Right on cue, the right wing is in high dudgeon over comments President Barack Obama made during last week’s National Prayer Breakfast that are supposedly anti-Christian and offensive.

The president was pointing out that the terror and bloodshed of groups like ISIS is hardly unique from an historical perspective.

Here is what the president said that has the Religious Right and its Tea Party sidekicks so worked up: “Lest we get on our high horse and think this is unique to some other place, remember that during the Crusades and the Inquisition, people committed terrible deeds in the name of Christ. In our home country, slavery and Jim Crow all too often was justified in the name of Christ.”

You would have to be a complete ignoramus who has never picked up a history book not to know that this is true.

Let’s consider just the Crusades for a moment. Depending on which historian you listen to, there were seven or eight major crusades between 1096 and 1291. They were exceedingly violent events.

How many people died? It’s impossible to say given the record-keeping of the time, but many historians say 1 million is a low estimate. Jay Michaelson of Religion News Service put the figure at 1.7 million in a recent column. Far-right Catholic apologists for the Crusades – yes, there are such people – peddle much lower figures, but these aren’t taken seriously.

None of this is exactly a secret. There are many good histories of the Crusades. I recommend The Dream and the Tomb: A History of the Crusades by Robert Payne. For anyone foolish enough to believe that the Crusades weren’t so bad, here are some things to consider:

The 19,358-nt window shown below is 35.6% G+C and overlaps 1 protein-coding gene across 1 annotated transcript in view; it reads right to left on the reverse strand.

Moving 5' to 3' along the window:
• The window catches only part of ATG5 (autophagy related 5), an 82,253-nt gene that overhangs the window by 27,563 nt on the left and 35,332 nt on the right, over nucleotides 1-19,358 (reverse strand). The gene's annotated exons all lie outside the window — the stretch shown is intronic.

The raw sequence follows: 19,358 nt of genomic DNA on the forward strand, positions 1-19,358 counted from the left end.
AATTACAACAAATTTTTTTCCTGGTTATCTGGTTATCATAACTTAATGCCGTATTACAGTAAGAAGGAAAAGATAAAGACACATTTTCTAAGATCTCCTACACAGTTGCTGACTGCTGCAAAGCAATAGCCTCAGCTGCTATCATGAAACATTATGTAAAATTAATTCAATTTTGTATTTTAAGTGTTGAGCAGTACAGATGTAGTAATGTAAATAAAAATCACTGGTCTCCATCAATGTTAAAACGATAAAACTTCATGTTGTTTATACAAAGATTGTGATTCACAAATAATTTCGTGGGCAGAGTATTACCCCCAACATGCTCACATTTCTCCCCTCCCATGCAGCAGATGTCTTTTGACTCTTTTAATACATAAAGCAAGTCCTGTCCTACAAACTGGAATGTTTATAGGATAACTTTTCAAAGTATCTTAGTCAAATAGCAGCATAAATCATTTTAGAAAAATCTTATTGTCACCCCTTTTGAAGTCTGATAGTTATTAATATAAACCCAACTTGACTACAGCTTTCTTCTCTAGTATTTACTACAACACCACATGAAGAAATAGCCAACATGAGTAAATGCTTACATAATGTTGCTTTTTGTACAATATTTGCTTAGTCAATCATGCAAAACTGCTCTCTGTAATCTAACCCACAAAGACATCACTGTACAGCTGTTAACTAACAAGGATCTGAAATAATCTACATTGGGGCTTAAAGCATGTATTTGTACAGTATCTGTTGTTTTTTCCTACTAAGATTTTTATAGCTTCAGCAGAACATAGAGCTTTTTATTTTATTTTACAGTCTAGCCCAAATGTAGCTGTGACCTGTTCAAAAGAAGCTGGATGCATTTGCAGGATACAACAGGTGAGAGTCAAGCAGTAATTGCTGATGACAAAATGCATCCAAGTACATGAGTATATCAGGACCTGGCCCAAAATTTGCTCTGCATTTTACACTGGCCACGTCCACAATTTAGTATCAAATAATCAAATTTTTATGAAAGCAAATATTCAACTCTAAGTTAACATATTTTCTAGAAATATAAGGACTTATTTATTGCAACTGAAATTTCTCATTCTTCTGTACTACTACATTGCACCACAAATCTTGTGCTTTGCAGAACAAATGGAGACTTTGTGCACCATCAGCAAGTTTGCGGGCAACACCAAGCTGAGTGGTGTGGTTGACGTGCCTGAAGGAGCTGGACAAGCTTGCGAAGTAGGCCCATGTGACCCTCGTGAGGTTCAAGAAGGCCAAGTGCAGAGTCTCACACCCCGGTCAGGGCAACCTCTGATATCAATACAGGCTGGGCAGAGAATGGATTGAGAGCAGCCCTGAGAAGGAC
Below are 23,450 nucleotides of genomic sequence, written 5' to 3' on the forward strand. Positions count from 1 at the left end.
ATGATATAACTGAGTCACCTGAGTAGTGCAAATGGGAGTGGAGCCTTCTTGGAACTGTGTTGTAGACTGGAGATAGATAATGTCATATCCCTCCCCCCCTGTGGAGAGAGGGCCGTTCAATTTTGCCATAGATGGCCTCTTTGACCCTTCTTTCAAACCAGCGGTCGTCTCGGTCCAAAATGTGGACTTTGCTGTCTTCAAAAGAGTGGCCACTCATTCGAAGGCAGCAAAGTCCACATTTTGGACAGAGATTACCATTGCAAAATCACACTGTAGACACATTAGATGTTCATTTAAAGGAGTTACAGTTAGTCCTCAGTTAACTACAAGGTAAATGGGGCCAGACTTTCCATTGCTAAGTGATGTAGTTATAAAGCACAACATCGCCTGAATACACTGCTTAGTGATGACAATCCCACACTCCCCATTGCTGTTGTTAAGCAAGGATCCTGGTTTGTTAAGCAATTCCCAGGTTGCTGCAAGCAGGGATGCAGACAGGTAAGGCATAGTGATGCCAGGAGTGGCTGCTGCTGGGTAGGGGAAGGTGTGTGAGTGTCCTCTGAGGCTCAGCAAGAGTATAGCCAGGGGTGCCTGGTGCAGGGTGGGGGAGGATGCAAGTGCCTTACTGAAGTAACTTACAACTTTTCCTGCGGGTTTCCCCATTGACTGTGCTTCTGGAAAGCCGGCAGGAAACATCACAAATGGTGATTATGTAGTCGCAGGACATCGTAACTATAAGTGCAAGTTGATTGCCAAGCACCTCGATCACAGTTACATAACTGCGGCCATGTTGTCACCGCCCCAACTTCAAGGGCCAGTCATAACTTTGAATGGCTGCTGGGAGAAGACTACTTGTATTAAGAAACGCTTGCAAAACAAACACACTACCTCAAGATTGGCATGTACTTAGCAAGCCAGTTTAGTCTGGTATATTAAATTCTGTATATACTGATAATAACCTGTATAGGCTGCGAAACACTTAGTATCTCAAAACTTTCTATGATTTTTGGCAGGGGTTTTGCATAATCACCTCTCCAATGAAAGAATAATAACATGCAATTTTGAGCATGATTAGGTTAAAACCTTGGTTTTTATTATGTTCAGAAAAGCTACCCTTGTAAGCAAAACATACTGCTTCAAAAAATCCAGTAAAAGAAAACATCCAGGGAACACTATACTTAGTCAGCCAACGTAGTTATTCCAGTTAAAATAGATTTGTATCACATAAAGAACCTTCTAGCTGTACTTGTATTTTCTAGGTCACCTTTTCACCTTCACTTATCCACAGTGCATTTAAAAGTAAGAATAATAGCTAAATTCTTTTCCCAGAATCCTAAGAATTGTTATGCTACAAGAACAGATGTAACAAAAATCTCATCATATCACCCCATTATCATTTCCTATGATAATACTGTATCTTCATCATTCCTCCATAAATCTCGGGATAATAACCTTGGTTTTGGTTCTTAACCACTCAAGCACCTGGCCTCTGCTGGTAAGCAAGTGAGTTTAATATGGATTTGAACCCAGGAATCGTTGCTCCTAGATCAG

* The First Crusade was led by a ragged poor man named Peter the Hermit. Peter’s army consisted mainly of ordinary folk, among them women and children, armed with primitive weapons. As they marched across Europe, Peter lost control of his army, and the first battle it fought was against other Christians. A square-off in Hungary resulted in about 4,000 deaths and an ensuring clash that Payne calls “a massacre.” Near Belgrade, residents saw Peter’s army approaching and fled. The crusaders set fire to the city.

* Peter’s patchwork army was no match for professional Muslim warriors. Most were slaughtered in battle. Princes and kings took up the crusade with better-equipped forces. One army, under Prince Bohemond, encircled the city of Antioch. After capturing a band of spies, Bohemond had them cooked alive on spits as a warning to other spies.

* Not all Crusades were against Muslims. During what is known as the “Albigensian Crusade” in 1209, Pope Innocent III ordered Crusader armies to wipe out followers of a Christian heresy known as Catharism. Beziers, a Cathar stronghold in France, was besieged. The city’s defenses were breached during a sortie, and the invading army forced its way in. An estimated 15,000-20,000 people were killed. Ironically, many who were killed were undoubtedly not Cathars. Some years later, a story circulated (possibly apocryphal) that an abbot had been asked by soldiers how to differentiate between heretics and non-heretics. The cleric allegedly replied, “Kill them all, God will know His own.”

* Late in 1218, during the Fifth Crusade, the Crusaders attacked the city of Damietta in Egypt. A long siege dragged on for nearly a year, and, as Payne writes, “famine and pestilence stalked the city.” When the Crusader army finally broke through the city’s walls, they found mostly corpses. An estimated 80,000 people had died. About 3,000 were left. Most of them were sold to slave markets.

These are just a few stories. There are many like them. You need a strong stomach to read about the Crusades.

To bring up this history in no way excuses the barbaric acts of groups like ISIS. Rather, some historical context helps us understand that zealots fueled by dogmatic beliefs are capable of great evil. The vile acts of ISIS are so shocking in part because they are spread via modern technology. But they aren’t new. We’ve seen this kind of violence before – from many religious groups.

Maybe, just maybe, Obama wasn’t trying to knock Christianity. Perhaps he was merely pointing out something that anyone who has ever picked up a history book knows to be true: that in this world, violence in the name of faith has a long and unfortunate pedigree.